There really has been a terrible paucity of blogging around here lately. For that I apologise. 5th year medicine really isn’t conducive to blogging…or socializing… or sleeping…

Anyways, I’ve got some juicy posts lined up for the next few weeks. I’ve already started one about my ongoing debate with my vegetarian colleague about the antics of PETA, or as I’ve dubbed them, People for the Endless Taunting of Agriculturalists.

But something else really got up my proverbial goat this weekend. I turned on the Today Show and came across a segment entitled the ‘Immunisation debate.’

I’m sorry, what? There’s no debate.

Debate implies a robust argument between equally informed groups with valid pros and cons on each side. There isn’t. It’s a case of the entirety of peer-reviewed medical research in every respected scientific journal versus a few voodoo conspiracy theorists in a shed somewhere.

But don’t take my word for it.

The whole immunization fuss relates to an article published in the lancet in 1998, an ecological study that suggested a causal link between the MMR vaccine and autistic spectrum disorders (ASD)1. This article presented 12 cases of developmental delay associated with gastrointestinal symptoms and developmental regression, many of which were reported soon after the MMR vaccine was given. The article has since been widely criticized due to its poor study design and methodological flaws – not to mention allegations of fraudulent results and the authors’ previously undisclosed links to autism litigators – which has lead to allegations of professional misconduct, for which 3 of the authors, Wakefield, Walker-Smith and Murch are currently under investigation.

There is overwhelming evidence from subsequent studies that do not support the theory of a link between MMR and developmental disorders2,3. The supposed ‘link’ between ASD and MMR arises from nothing more than the fact the MMR vaccine is given at 12 months of age, which is around the time when children are demonstrating more social behaviours – thus it is around this time that deficits in social functioning (such as in ASD) are becoming more apparent.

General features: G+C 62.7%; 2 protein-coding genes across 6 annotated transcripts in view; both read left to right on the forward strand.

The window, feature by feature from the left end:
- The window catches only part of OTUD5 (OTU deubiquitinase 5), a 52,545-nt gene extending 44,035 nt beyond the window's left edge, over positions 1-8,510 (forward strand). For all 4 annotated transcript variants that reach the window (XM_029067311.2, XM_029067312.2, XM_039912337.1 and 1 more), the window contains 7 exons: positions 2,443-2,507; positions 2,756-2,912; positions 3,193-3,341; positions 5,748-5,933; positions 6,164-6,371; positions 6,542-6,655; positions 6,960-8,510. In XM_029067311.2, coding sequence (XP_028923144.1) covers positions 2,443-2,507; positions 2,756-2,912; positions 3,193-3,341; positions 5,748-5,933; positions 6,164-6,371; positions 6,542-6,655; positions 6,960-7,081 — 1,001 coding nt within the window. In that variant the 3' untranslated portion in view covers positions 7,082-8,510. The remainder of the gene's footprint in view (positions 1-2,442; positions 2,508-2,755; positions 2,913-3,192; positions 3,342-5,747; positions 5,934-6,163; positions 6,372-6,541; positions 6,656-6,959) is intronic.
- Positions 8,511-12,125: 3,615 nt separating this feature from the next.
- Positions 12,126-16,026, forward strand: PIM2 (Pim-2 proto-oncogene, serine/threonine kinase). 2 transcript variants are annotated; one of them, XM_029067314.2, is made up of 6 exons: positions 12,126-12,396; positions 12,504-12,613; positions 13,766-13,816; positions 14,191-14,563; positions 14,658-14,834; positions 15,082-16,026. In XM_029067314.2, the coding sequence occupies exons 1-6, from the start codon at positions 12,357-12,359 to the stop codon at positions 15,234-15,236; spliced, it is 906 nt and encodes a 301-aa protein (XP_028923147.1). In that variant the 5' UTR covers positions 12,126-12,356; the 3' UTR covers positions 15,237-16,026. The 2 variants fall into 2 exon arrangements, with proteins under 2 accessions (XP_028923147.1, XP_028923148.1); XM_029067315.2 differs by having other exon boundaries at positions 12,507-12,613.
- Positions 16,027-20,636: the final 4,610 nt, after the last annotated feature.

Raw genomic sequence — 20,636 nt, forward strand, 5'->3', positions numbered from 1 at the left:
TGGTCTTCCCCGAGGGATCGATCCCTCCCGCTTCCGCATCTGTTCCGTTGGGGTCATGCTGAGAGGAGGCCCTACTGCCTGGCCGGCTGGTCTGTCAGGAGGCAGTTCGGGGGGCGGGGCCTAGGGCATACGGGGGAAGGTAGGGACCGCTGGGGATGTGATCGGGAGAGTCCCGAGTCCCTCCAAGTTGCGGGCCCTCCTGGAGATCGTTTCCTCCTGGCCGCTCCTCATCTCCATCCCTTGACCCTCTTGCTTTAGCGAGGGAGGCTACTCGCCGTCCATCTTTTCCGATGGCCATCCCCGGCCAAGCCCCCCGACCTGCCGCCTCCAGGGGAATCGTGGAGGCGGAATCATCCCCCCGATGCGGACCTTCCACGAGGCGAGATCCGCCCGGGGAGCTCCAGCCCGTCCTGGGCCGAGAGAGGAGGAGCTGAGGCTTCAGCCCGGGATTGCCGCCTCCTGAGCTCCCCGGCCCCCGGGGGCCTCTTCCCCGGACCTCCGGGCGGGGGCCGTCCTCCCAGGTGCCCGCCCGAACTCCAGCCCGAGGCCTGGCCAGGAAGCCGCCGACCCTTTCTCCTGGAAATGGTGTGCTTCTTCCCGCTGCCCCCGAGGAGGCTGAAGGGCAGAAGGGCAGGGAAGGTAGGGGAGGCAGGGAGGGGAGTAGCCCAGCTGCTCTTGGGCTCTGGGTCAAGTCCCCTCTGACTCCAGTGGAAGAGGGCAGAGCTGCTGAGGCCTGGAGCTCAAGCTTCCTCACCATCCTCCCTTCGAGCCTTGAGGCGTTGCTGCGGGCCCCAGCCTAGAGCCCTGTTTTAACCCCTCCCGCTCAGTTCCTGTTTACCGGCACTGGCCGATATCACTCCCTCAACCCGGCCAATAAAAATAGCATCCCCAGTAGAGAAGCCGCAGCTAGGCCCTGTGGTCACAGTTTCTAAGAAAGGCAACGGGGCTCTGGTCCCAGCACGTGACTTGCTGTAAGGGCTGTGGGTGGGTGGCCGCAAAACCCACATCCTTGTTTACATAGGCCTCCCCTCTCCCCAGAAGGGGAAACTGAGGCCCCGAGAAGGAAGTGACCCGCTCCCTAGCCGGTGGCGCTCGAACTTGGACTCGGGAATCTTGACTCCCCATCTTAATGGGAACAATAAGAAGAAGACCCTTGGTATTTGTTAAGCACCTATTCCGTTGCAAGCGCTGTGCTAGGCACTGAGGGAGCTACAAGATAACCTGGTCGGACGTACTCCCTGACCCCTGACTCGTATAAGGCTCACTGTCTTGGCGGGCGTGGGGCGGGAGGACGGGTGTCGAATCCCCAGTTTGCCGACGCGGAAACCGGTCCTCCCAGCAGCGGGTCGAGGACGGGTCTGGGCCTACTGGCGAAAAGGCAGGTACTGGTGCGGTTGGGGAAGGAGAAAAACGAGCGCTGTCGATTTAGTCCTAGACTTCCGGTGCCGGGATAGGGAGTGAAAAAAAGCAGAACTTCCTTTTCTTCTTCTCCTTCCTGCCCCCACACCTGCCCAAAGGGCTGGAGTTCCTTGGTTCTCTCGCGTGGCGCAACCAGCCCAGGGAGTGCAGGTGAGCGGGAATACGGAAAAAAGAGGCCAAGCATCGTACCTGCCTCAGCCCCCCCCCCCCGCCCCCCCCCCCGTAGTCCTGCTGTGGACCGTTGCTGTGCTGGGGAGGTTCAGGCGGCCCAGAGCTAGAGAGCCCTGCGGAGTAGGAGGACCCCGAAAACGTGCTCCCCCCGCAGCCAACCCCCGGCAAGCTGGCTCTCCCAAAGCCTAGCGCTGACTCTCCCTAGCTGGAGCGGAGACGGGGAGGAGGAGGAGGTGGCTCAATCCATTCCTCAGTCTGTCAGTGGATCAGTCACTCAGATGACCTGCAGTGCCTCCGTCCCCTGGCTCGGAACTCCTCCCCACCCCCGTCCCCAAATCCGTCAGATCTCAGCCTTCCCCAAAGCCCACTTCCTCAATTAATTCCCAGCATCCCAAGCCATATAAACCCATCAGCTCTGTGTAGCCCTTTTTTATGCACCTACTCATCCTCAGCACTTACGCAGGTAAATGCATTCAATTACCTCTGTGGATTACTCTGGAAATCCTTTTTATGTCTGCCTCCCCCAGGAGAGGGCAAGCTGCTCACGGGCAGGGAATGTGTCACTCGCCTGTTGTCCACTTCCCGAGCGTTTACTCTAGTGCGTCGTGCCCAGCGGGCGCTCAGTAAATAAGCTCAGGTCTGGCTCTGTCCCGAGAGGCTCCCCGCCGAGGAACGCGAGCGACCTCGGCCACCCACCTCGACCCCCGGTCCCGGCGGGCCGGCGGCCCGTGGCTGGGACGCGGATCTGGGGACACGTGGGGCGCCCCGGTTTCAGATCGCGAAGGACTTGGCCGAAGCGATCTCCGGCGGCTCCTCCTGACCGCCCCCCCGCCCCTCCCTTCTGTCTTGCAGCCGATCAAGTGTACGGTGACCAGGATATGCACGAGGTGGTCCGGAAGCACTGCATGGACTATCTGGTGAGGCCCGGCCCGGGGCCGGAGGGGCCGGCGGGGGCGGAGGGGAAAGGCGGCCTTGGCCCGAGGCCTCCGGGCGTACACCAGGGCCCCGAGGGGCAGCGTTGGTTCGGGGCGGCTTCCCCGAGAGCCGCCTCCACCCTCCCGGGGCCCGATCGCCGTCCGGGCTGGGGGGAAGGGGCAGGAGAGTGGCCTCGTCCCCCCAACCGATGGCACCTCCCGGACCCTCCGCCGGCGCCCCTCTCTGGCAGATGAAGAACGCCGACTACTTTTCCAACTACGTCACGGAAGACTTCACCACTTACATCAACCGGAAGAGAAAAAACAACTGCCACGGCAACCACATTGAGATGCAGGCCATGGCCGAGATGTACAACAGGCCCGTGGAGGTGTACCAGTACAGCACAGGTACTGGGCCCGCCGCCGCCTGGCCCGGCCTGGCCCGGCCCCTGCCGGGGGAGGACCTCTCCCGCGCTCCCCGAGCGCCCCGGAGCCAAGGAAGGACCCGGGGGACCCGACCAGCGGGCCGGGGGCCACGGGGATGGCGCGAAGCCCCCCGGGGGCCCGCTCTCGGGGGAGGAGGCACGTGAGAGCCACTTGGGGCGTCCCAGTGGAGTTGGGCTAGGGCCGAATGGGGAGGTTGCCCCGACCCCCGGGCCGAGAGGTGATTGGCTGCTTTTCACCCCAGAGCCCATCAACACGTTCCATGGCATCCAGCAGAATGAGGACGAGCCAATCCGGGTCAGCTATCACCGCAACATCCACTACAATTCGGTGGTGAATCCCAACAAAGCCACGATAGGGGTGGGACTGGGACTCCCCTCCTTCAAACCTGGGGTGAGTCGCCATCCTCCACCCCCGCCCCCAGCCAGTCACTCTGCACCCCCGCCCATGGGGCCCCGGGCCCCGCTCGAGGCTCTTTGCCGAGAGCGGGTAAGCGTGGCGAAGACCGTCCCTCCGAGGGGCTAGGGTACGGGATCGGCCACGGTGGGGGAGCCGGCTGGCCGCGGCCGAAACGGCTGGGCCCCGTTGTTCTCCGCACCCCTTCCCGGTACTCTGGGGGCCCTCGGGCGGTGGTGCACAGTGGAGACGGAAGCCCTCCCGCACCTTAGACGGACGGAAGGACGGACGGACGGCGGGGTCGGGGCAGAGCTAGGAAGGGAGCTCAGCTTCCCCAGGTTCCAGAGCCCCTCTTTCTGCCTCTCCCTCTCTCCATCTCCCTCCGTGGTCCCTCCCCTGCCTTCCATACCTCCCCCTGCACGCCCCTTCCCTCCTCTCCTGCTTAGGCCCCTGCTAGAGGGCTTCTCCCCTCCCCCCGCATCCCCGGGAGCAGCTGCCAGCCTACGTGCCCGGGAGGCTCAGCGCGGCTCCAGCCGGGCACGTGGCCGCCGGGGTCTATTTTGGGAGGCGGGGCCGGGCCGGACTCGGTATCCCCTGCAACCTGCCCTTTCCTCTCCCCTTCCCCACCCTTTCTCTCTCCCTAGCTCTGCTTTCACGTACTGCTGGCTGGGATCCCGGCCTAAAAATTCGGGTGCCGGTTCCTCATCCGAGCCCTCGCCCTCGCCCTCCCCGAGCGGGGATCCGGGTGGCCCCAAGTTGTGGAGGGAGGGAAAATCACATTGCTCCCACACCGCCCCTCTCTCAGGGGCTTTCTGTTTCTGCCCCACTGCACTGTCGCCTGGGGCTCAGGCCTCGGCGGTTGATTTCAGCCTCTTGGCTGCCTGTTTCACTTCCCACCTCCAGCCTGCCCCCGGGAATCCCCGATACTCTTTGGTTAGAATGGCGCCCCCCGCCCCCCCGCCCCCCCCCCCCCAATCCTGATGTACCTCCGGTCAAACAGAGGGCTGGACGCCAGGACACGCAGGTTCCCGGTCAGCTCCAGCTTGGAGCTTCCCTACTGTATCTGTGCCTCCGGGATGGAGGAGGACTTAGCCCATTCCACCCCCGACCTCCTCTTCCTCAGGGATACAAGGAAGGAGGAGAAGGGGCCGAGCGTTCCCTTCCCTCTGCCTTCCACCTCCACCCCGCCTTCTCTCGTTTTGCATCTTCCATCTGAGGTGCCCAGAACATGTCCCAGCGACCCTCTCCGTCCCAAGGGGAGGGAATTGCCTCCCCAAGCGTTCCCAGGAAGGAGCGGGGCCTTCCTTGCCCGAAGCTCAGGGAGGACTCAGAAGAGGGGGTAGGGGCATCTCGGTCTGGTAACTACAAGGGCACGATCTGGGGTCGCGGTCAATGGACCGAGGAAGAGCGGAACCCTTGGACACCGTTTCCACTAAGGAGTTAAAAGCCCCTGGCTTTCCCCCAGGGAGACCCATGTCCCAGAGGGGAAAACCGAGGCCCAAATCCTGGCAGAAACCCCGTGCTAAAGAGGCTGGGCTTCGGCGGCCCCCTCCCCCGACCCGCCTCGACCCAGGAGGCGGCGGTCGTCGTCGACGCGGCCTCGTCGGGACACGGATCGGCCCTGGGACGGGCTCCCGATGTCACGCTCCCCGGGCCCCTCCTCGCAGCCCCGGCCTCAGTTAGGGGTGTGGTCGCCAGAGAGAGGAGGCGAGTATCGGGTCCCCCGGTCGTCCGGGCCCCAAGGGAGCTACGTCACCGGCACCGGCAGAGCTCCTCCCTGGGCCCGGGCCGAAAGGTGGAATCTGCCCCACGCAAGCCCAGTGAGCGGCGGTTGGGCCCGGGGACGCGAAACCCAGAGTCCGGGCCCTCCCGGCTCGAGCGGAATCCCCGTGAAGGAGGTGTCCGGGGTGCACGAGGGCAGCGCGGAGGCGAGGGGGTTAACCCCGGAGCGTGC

The real tragedy for Australian children, is when their uninformed parents decide to forgo immunizing their children. The results of such a turnaround have been disastrous. Pertussis (Whooping Cough) vaccinations are on the decline in Australia, and consequently incidence rates have been increasing resulting in 3 deaths in young children this year4. And, there were similar deaths in the UK as a result of the autism-MMR fiasco in the late 1990s. In an immensely affluent country with a free childhood vaccination program, a highly educated populace and easy access to medical services, this is quite simply, a highly preventable tragedy. The naivety of this generation of Australian parents to the effects of vaccine preventable diseases, it seems, has been both a blessing and a curse. Sadly, it may be that until parents see their 6 month old on CPAP in ICU for pertussis-induced respiratory failure, or a moribund child unable to speak, breathe or swallow due to H. Influenzae epiglottitis they won’t understand the tragic consequences of having an unvaccinated child. It’s irresponsible, it’s costly, it’s heartbreaking and utterly preventable. No child in Australia should have to pay for such foolishness.

1. Wakefield AJ, Murch S. et. al. Ileal lymphoid nodular hyperplasia, nonspecific colitis and regressive developmental disorder in children. Lancet 351, 637-641 (1998)

2. Wilson K, Mills E, Association of autistic spectrum disorder and the measles, mumps, and rubella Vaccine: A systematic review of current epidemiological evidence. Arch Pediatr Adolesc Med. 2003;157:628-634.

3. Briese T, Buie T, et al. Lack of Association between Measles Virus Vaccine and Autism with Enteropathy: A Case-Control Study. 2008. PLoS ONE 3(9): e3140.

4. Ask me about the time Mad got Pertussis due to the short sighted decision of a misinformed physician, and I’ll show you the effects of a vaccine-preventable disease.